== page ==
Vice President at CH2MHill
CEO of Alliance Environmental and Designer at the Solaire Project in NYC
Director of the Water Conservation Alliance of Southern Arizona
District Manager of the Washington County Water Conservancy District
Senior Scientist at Argonne National Laboratory
WASTEWATER FROM OIL AND GAS DRILLING COULD BE PUT TO USE, WITNESS TELLS SUBCOMMITTEE
Washington D.C., October 30, 2007 – Today the Subcommittee on Energy and Environment held a hearing to explore research to improve water-use, efficiency and conservation. Specifically, the witnesses were asked to comment on H.R. 3957, The Water-Use Efficiency and Conservation Research Act of 2007.
“We don’t have to look far to realize the devastating effects water shortages can have in our lives”, said Subcommittee Ranking Member Bob Inglis (R-SC). “Fires threaten and destroy California, droughts debilitate crops in South Carolina and a number of other southeastern states, and global citizens have to travel farther and farther to have access to fresh water. By supporting research and development into enhanced water-use efficiency and water conservation, the federal government can help improve our national and global response to water shortages.”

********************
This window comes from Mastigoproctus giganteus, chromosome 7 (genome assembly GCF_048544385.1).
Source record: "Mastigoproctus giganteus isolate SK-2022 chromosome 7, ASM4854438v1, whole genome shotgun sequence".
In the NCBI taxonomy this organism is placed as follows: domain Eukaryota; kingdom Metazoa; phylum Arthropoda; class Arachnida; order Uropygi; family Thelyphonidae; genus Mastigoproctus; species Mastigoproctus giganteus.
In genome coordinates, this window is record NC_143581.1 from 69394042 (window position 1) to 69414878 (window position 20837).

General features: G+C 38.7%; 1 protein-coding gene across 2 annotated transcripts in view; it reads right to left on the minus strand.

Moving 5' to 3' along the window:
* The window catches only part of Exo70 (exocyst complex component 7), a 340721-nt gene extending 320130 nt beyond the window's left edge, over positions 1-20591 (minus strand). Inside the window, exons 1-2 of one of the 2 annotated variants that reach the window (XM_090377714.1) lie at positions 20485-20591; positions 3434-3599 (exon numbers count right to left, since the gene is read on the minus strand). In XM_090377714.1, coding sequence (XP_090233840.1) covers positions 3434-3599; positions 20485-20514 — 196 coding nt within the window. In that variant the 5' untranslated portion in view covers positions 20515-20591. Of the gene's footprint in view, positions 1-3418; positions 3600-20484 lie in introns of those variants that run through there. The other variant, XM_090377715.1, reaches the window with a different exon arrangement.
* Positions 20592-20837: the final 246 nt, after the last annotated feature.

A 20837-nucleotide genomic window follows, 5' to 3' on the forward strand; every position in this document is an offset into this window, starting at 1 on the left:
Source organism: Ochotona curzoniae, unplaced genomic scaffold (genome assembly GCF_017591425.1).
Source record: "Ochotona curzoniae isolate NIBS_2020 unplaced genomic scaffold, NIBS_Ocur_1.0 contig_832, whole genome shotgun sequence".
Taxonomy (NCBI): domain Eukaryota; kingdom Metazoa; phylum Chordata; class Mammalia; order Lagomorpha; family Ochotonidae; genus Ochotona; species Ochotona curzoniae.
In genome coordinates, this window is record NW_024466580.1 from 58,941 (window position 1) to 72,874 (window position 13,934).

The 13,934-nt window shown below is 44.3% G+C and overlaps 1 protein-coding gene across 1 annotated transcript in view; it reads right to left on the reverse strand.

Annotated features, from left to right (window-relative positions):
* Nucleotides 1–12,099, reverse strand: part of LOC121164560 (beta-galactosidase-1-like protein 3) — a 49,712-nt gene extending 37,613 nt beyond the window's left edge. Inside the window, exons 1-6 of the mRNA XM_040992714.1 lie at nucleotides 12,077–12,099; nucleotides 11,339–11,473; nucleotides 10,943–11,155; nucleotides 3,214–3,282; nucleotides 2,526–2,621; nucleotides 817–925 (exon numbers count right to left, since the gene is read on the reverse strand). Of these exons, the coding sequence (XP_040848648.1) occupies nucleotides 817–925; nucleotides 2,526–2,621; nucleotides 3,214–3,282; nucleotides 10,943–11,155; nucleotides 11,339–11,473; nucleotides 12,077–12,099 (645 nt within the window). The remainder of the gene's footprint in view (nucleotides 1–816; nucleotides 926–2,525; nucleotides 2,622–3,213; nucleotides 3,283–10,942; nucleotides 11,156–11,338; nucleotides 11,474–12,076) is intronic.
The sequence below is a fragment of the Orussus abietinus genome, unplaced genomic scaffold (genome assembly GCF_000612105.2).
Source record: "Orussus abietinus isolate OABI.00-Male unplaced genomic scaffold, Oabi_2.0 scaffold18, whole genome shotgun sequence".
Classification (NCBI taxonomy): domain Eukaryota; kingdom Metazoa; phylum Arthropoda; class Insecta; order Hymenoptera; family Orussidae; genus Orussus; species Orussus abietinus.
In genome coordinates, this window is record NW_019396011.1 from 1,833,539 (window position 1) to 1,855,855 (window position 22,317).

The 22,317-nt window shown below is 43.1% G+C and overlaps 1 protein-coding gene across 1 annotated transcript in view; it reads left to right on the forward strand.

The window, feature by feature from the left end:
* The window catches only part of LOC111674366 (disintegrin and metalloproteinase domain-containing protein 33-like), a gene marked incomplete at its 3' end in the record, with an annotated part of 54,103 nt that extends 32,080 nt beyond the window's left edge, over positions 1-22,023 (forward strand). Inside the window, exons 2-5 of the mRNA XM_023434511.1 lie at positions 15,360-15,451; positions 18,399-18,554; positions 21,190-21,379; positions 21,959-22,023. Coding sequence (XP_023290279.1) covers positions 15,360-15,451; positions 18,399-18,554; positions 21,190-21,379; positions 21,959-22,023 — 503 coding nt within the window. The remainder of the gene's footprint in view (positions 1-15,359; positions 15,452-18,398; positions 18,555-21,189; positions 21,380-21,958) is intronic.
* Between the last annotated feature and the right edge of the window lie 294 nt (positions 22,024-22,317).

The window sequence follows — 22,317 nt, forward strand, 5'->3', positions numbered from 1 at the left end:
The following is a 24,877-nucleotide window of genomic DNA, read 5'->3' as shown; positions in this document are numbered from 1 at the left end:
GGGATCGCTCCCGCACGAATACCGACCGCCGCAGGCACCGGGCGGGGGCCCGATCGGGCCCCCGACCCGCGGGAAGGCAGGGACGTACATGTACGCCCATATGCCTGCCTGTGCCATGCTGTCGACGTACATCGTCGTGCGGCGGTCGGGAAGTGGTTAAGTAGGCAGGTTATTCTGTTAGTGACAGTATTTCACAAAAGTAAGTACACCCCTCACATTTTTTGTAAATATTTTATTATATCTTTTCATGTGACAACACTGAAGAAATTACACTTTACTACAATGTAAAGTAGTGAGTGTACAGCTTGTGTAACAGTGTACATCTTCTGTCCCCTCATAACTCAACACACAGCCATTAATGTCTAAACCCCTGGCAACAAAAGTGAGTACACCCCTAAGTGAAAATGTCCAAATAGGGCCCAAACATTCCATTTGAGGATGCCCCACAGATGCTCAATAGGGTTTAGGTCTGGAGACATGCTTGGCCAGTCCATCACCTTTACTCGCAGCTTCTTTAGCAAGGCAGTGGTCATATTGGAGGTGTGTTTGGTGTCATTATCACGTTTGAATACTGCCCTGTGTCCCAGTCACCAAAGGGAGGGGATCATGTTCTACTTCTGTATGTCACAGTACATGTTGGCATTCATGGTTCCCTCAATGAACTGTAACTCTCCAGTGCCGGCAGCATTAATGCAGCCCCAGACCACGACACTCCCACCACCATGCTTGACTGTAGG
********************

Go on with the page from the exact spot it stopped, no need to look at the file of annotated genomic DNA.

One of today’s witnesses, Mr. John A. Veil, Senior Scientist at Argonne National Laboratory, discussed the numerous benefits of researching ways to clean and recycle what is called “produced water.” Produced water is water that has been trapped in underground formations, and is brought to the surface, as wastewater, when drilling for oil and natural gas.
Science and Technology Committee Ranking Member Ralph Hall (R-TX) has long supported expanding research into recycling produced water. At the hearing, Hall said, “In my bill, H.R. 2483, I included a provision to address the wastewater that is produced during oil and gas drilling. This water is a constant nuisance for producers, but with R&D into removing solids from the resource, we can turn the approximately 15 – 20 billion barrels of water produced every year into a benefit. Research into produced water not only can be used for enhanced oil and gas recovery, but can also be used as an industrial and agricultural resource.”
Mr. Veil similarly encouraged the Subcommittee to include produced water research programs in H.R.3957. “Produced water is available in large volume, often in some of the most arid parts of the United States,” Veil noted. “It represents a valuable water resource. With suitable treatment, produced water can be beneficially reused to support various end uses. I encourage the Subcommittee to carefully consider produced water as an additional source of water that can be part of the research programs envisioned by H.R. 3957.”
Also testifying at today’s hearing were: Glen Daigger, Vice President at CH2MHill; Ed Clerico, CEO of Alliance Environmental and Designer at the Solaire Project in NYC; Val Little, Director of the Water Conservation Alliance of Southern Arizona; and Ron Thompson, District Manager of the Washington County Water Conservancy District.
Research to Improve Water-Use Efficiency and Conservation: Technologies and Practices